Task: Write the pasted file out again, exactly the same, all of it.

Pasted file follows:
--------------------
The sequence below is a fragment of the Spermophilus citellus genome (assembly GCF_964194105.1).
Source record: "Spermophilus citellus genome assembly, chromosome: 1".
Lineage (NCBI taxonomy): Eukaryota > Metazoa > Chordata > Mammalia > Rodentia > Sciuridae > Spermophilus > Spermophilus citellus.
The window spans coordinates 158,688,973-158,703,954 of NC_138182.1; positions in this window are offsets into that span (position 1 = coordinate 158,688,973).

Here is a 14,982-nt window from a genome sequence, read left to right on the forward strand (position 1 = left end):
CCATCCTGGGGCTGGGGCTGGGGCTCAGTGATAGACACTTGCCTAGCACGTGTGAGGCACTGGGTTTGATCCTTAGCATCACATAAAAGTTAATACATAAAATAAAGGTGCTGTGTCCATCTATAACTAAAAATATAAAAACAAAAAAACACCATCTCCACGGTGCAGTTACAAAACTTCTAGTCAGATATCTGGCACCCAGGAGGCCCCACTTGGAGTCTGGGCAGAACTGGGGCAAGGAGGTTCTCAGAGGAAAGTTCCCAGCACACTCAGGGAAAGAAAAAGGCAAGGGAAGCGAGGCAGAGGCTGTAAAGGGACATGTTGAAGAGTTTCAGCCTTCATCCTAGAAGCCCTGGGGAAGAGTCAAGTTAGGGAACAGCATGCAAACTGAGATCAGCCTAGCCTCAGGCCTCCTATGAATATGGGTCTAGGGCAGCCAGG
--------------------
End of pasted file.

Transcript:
The sequence below is a fragment of the Spermophilus citellus genome (assembly GCF_964194105.1).
Source record: "Spermophilus citellus genome assembly, chromosome: 1".
Lineage (NCBI taxonomy): Eukaryota > Metazoa > Chordata > Mammalia > Rodentia > Sciuridae > Spermophilus > Spermophilus citellus.
The window spans coordinates 158,688,973-158,703,954 of NC_138182.1; positions in this window are offsets into that span (position 1 = coordinate 158,688,973).

Here is a 14,982-nt window from a genome sequence, read left to right on the forward strand (position 1 = left end):
CCATCCTGGGGCTGGGGCTGGGGCTCAGTGATAGACACTTGCCTAGCACGTGTGAGGCACTGGGTTTGATCCTTAGCATCACATAAAAGTTAATACATAAAATAAAGGTGCTGTGTCCATCTATAACTAAAAATATAAAAACAAAAAAACACCATCTCCACGGTGCAGTTACAAAACTTCTAGTCAGATATCTGGCACCCAGGAGGCCCCACTTGGAGTCTGGGCAGAACTGGGGCAAGGAGGTTCTCAGAGGAAAGTTCCCAGCACACTCAGGGAAAGAAAAAGGCAAGGGAAGCGAGGCAGAGGCTGTAAAGGGACATGTTGAAGAGTTTCAGCCTTCATCCTAGAAGCCCTGGGGAAGAGTCAAGTTAGGGAACAGCATGCAAACTGAGATCAGCCTAGCCTCAGGCCTCCTATGAATATGGGTCTAGGGCAGCCAGG